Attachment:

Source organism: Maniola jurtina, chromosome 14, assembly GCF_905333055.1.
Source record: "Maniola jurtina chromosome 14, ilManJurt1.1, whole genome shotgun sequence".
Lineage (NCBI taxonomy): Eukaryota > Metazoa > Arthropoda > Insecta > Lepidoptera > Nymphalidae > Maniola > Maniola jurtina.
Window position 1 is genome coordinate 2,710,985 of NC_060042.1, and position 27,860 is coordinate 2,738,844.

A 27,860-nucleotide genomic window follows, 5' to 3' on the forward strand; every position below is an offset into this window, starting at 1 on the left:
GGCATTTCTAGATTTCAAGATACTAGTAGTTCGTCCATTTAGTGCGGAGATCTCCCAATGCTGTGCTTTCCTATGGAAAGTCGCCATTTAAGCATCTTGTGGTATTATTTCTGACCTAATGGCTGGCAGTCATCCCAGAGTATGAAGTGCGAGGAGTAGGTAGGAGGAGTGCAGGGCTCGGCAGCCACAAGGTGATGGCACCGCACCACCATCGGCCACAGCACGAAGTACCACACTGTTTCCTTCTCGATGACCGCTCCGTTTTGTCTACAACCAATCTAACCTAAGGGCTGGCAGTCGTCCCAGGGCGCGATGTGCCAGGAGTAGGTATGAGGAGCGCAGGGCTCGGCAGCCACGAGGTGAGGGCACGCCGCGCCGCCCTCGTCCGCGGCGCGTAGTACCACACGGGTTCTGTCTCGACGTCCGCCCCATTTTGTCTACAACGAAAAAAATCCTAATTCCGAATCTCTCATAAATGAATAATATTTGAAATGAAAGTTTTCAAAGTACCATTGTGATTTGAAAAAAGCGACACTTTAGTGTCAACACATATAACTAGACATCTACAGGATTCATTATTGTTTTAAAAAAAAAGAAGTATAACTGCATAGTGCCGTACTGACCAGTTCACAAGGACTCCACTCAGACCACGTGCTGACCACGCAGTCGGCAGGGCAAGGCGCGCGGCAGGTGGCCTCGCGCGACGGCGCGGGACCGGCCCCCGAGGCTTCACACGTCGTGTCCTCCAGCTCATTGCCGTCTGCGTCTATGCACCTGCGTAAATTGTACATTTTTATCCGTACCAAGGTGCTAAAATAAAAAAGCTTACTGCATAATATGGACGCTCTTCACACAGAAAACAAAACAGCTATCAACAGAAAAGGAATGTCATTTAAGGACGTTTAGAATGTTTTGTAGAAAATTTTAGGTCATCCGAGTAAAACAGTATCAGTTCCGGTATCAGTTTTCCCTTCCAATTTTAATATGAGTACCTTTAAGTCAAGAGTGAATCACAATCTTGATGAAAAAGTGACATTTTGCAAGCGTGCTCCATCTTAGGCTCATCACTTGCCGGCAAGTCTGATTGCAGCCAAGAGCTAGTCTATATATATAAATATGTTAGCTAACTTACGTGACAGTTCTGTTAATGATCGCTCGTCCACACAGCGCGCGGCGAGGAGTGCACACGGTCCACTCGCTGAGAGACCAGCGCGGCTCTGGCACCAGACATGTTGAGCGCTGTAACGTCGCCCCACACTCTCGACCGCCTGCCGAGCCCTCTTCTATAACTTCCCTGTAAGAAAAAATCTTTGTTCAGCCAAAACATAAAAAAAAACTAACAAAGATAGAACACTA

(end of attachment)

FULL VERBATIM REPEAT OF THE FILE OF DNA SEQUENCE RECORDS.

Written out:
Source organism: Maniola jurtina, chromosome 14, assembly GCF_905333055.1.
Source record: "Maniola jurtina chromosome 14, ilManJurt1.1, whole genome shotgun sequence".
Lineage (NCBI taxonomy): Eukaryota > Metazoa > Arthropoda > Insecta > Lepidoptera > Nymphalidae > Maniola > Maniola jurtina.
Window position 1 is genome coordinate 2,710,985 of NC_060042.1, and position 27,860 is coordinate 2,738,844.

A 27,860-nucleotide genomic window follows, 5' to 3' on the forward strand; every position below is an offset into this window, starting at 1 on the left:
GGCATTTCTAGATTTCAAGATACTAGTAGTTCGTCCATTTAGTGCGGAGATCTCCCAATGCTGTGCTTTCCTATGGAAAGTCGCCATTTAAGCATCTTGTGGTATTATTTCTGACCTAATGGCTGGCAGTCATCCCAGAGTATGAAGTGCGAGGAGTAGGTAGGAGGAGTGCAGGGCTCGGCAGCCACAAGGTGATGGCACCGCACCACCATCGGCCACAGCACGAAGTACCACACTGTTTCCTTCTCGATGACCGCTCCGTTTTGTCTACAACCAATCTAACCTAAGGGCTGGCAGTCGTCCCAGGGCGCGATGTGCCAGGAGTAGGTATGAGGAGCGCAGGGCTCGGCAGCCACGAGGTGAGGGCACGCCGCGCCGCCCTCGTCCGCGGCGCGTAGTACCACACGGGTTCTGTCTCGACGTCCGCCCCATTTTGTCTACAACGAAAAAAATCCTAATTCCGAATCTCTCATAAATGAATAATATTTGAAATGAAAGTTTTCAAAGTACCATTGTGATTTGAAAAAAGCGACACTTTAGTGTCAACACATATAACTAGACATCTACAGGATTCATTATTGTTTTAAAAAAAAAGAAGTATAACTGCATAGTGCCGTACTGACCAGTTCACAAGGACTCCACTCAGACCACGTGCTGACCACGCAGTCGGCAGGGCAAGGCGCGCGGCAGGTGGCCTCGCGCGACGGCGCGGGACCGGCCCCCGAGGCTTCACACGTCGTGTCCTCCAGCTCATTGCCGTCTGCGTCTATGCACCTGCGTAAATTGTACATTTTTATCCGTACCAAGGTGCTAAAATAAAAAAGCTTACTGCATAATATGGACGCTCTTCACACAGAAAACAAAACAGCTATCAACAGAAAAGGAATGTCATTTAAGGACGTTTAGAATGTTTTGTAGAAAATTTTAGGTCATCCGAGTAAAACAGTATCAGTTCCGGTATCAGTTTTCCCTTCCAATTTTAATATGAGTACCTTTAAGTCAAGAGTGAATCACAATCTTGATGAAAAAGTGACATTTTGCAAGCGTGCTCCATCTTAGGCTCATCACTTGCCGGCAAGTCTGATTGCAGCCAAGAGCTAGTCTATATATATAAATATGTTAGCTAACTTACGTGACAGTTCTGTTAATGATCGCTCGTCCACACAGCGCGCGGCGAGGAGTGCACACGGTCCACTCGCTGAGAGACCAGCGCGGCTCTGGCACCAGACATGTTGAGCGCTGTAACGTCGCCCCACACTCTCGACCGCCTGCCGAGCCCTCTTCTATAACTTCCCTGTAAGAAAAAATCTTTGTTCAGCCAAAACATAAAAAAAAACTAACAAAGATAGAACACTA